Grasso on SPACS: 'Fluff concept,' disaster for investors

Dick Grasso: SPACs were a rocket ship idea that have been a disaster

Former NYSE CEO Dick Grasso and FOX Business senior correspondent Charlie Gasparino discuss if the SPAC frenzy is dying on ‘The Claman Countdown.’

As the number of companies going public by reverse-merging with blank-check entities or "SPAC"s slows dramatically from their feverish pace of just six months ago, former New York Stock Exchange CEO Richard Grasso is skewering the investment trend he says has left many investors holding the bag. 

"From an investor view, they’ve been a disaster," Grasso told ‘The Claman Countdown.' "A SPAC is one of those rocket ship ideas that we had in the late 90s or the late 60s.  They shoot like a rocket and they fall back to earth."

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Grasso’s rocket ship analogy might not be accidental. 

In existence for decades, SPACs suddenly exploded in popularity in late 2019 when billionaire entrepreneur Sir Richard Branson chose the blank-check option to take his space tourism company Virgin Galactic public. 

Richard Branson wears a Virgin Galactic spacesuit. (Credit: Virgin Galactic)

Touted as the faster, less expensive alternative to traditional IPOs (Initial Public Offerings), SPACS have no commercial operations themselves. They are born strictly to list on an exchange in order to raise capital, so they can acquire or reverse-merger with a private "target" company.

FORMER SEC CHAIR ON THE MANY 'CONCERNS' SURROUNDING SPACS AMID EXPECTED NEW RULES

At this time last year, SPACs, or Special Purpose Acquisition Companies, were taking private companies public at a torrid pace. The boom began in 2020 when a record 248 companies went public via SPAC. That record was quickly shattered in 2021 when 613 companies used the blank-check road to land on Wall Street. Indeed, the trajectory in their popularity has been nothing short of stunning, as has their sudden disappearance.

Former NYSE Chairman & CEO Dick Grasso. (Photo by Steven Ferdman/Getty Images)

In the first quarter of this year, SPACs have managed a paltry 78 listings.

"If you look at the peak in 2021, they are down 65%. It’s just one of those fluff concepts that hasn’t worked," said Grasso. He pointed to an imbalance in the SPAC market: too many grooms looking for too few brides.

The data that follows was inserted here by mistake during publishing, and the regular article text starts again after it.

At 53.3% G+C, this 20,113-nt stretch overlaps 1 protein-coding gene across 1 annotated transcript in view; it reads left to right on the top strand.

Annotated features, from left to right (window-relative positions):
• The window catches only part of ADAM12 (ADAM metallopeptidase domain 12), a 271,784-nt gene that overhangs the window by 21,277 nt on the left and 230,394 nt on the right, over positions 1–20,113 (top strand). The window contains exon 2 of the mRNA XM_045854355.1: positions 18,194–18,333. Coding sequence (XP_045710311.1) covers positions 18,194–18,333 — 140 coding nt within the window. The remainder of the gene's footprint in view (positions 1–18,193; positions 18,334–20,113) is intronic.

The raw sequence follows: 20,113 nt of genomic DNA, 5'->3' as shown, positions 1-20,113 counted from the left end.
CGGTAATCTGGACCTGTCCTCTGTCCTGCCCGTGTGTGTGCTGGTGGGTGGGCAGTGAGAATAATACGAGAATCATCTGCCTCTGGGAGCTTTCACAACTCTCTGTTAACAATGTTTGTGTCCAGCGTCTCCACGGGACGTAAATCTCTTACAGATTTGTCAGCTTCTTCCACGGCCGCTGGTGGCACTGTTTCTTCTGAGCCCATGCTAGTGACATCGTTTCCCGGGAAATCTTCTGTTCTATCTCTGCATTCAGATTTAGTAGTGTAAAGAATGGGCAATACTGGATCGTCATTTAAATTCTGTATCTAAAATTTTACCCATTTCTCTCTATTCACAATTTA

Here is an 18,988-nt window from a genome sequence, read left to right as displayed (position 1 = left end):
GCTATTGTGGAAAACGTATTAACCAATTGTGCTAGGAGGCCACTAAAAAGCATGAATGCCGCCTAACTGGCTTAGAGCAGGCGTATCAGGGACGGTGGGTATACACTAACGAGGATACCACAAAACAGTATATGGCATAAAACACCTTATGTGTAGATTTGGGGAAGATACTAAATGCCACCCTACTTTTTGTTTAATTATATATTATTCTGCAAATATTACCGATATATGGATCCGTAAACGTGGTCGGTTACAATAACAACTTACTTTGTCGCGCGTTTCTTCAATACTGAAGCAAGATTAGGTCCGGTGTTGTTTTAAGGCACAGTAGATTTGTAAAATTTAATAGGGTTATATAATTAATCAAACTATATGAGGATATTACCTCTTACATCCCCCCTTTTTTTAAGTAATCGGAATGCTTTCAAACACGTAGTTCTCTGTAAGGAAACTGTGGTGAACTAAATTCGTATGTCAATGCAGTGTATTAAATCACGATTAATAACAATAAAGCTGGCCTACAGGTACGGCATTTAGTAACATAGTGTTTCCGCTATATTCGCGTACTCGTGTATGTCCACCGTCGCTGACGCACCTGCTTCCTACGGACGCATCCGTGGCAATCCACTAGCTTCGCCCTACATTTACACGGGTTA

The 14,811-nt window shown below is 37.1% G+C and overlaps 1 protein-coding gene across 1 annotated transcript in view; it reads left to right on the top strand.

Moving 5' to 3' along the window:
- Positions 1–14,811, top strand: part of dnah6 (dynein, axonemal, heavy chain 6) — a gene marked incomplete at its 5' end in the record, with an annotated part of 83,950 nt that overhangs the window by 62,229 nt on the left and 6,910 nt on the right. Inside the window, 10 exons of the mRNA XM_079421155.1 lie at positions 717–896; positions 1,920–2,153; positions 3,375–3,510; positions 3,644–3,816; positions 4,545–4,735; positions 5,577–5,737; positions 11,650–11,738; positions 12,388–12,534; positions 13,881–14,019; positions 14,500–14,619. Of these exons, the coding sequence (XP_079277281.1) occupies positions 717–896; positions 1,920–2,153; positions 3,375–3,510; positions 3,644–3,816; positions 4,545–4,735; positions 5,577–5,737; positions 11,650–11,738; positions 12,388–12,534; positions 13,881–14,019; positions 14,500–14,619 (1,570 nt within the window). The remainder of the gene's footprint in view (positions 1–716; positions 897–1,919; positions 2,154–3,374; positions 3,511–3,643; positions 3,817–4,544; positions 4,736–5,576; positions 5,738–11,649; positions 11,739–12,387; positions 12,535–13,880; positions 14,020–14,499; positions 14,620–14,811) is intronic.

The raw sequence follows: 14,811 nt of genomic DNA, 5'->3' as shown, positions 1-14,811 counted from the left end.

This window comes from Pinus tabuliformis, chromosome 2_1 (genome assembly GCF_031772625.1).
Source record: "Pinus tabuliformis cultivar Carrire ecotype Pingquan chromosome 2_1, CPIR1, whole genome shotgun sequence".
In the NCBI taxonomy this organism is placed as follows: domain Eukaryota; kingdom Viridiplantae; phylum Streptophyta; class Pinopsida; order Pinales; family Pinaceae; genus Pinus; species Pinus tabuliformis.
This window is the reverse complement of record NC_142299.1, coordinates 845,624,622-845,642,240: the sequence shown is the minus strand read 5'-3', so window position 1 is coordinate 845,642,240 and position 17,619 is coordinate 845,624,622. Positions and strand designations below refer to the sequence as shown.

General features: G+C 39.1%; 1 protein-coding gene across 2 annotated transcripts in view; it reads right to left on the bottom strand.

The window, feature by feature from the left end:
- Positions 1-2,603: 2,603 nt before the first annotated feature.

"Right now there are about 600 SPACs sitting out there with pure cash, waiting for acquisitions or looking for acquisition targets, and yet when you look at the redemption rate, meaning when a target is identified and the shareholders of the SPAC are asked to approve it, 80% of the money is being pulled out."

SEC’S GARY GENSLER SEEKS TO LEVEL PLAYING FIELD BETWEEN SPACS, TRADITIONAL IPOS

Such was the case with digital media company Buzzfeed, which debuted on Dec. 6 last year in a splashy NASDAQ ceremony. Days before, the Wall Street Journal reported that 94% of the $287.5 million the SPAC raised has been withdrawn by investors.  That made for a disastrous debut. Unlike traditional IPOs, which price according to a combination of market conditions and other factors, SPACs typically price at $10.  After initially spiking, BZFD ended its opening day down more than 11%. Shares lost 39% in their first week and haven’t recovered.  

TickerSecurityLastChangeChange %
SPCEVIRGIN GALACTIC HOLDINGS INC.9.12+0.30+3.40%
BZFD890 5TH AVENUE PARTNERS INC4.98-0.04-0.80%

Grasso said some of the onus rests on regulators and exchanges, upon which SPACs list to send up warning flares. 

"It's important for regulators and exchanges to have clear-cut guidelines that show perspective investors what the risks factors are," he explained.

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As for Virgin Galactic, after hitting a post-IPO high of $57.41, shares have come back down to earth, and now trade below $10.

"(SPACs) are just one of those fluff concepts that hasn’t worked," said Grasso.

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